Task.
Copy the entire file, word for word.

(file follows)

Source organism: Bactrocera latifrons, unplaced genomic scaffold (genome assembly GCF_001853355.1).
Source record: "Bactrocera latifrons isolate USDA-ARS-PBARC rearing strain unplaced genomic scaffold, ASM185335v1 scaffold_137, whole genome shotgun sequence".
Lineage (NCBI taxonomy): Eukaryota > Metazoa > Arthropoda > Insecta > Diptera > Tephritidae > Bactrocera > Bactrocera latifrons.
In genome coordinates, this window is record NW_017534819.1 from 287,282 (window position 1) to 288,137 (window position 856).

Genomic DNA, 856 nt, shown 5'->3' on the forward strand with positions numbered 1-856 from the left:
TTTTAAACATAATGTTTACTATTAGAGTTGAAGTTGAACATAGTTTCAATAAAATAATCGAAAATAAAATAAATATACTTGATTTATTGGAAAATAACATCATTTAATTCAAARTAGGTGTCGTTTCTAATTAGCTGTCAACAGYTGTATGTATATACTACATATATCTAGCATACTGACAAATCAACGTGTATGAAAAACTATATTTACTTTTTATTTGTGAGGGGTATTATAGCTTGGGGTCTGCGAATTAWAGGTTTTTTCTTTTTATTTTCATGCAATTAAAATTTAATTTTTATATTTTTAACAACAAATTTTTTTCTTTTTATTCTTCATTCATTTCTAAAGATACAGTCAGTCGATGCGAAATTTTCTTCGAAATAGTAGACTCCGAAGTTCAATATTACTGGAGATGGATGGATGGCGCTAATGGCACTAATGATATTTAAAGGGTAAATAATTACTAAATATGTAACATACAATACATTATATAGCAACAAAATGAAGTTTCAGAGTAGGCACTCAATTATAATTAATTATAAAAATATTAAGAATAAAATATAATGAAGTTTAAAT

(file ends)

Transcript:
Source organism: Bactrocera latifrons, unplaced genomic scaffold (genome assembly GCF_001853355.1).
Source record: "Bactrocera latifrons isolate USDA-ARS-PBARC rearing strain unplaced genomic scaffold, ASM185335v1 scaffold_137, whole genome shotgun sequence".
Lineage (NCBI taxonomy): Eukaryota > Metazoa > Arthropoda > Insecta > Diptera > Tephritidae > Bactrocera > Bactrocera latifrons.
In genome coordinates, this window is record NW_017534819.1 from 287,282 (window position 1) to 288,137 (window position 856).

Genomic DNA, 856 nt, shown 5'->3' on the forward strand with positions numbered 1-856 from the left:
TTTTAAACATAATGTTTACTATTAGAGTTGAAGTTGAACATAGTTTCAATAAAATAATCGAAAATAAAATAAATATACTTGATTTATTGGAAAATAACATCATTTAATTCAAARTAGGTGTCGTTTCTAATTAGCTGTCAACAGYTGTATGTATATACTACATATATCTAGCATACTGACAAATCAACGTGTATGAAAAACTATATTTACTTTTTATTTGTGAGGGGTATTATAGCTTGGGGTCTGCGAATTAWAGGTTTTTTCTTTTTATTTTCATGCAATTAAAATTTAATTTTTATATTTTTAACAACAAATTTTTTTCTTTTTATTCTTCATTCATTTCTAAAGATACAGTCAGTCGATGCGAAATTTTCTTCGAAATAGTAGACTCCGAAGTTCAATATTACTGGAGATGGATGGATGGCGCTAATGGCACTAATGATATTTAAAGGGTAAATAATTACTAAATATGTAACATACAATACATTATATAGCAACAAAATGAAGTTTCAGAGTAGGCACTCAATTATAATTAATTATAAAAATATTAAGAATAAAATATAATGAAGTTTAAAT